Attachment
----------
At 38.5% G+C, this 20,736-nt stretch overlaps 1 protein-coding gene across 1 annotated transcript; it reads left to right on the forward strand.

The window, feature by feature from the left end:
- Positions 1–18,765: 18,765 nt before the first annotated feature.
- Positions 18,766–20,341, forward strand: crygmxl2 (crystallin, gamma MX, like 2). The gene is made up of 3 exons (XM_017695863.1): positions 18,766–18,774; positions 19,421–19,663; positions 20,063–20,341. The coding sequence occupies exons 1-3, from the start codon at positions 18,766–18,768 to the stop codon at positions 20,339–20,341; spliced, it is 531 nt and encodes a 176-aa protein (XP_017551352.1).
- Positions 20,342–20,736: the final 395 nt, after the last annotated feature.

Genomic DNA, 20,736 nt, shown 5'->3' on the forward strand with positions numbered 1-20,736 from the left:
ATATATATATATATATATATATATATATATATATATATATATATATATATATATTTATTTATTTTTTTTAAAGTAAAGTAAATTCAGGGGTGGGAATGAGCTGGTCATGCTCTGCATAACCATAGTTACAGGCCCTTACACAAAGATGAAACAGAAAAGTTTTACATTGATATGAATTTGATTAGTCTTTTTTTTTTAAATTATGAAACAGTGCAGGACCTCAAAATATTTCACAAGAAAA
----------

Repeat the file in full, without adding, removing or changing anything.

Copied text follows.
At 38.5% G+C, this 20,736-nt stretch overlaps 1 protein-coding gene across 1 annotated transcript; it reads left to right on the forward strand.

The window, feature by feature from the left end:
- Positions 1–18,765: 18,765 nt before the first annotated feature.
- Positions 18,766–20,341, forward strand: crygmxl2 (crystallin, gamma MX, like 2). The gene is made up of 3 exons (XM_017695863.1): positions 18,766–18,774; positions 19,421–19,663; positions 20,063–20,341. The coding sequence occupies exons 1-3, from the start codon at positions 18,766–18,768 to the stop codon at positions 20,339–20,341; spliced, it is 531 nt and encodes a 176-aa protein (XP_017551352.1).
- Positions 20,342–20,736: the final 395 nt, after the last annotated feature.

Genomic DNA, 20,736 nt, shown 5'->3' on the forward strand with positions numbered 1-20,736 from the left:
ATATATATATATATATATATATATATATATATATATATATATATATATATATATTTATTTATTTTTTTTAAAGTAAAGTAAATTCAGGGGTGGGAATGAGCTGGTCATGCTCTGCATAACCATAGTTACAGGCCCTTACACAAAGATGAAACAGAAAAGTTTTACATTGATATGAATTTGATTAGTCTTTTTTTTTTAAATTATGAAACAGTGCAGGACCTCAAAATATTTCACAAGAAAA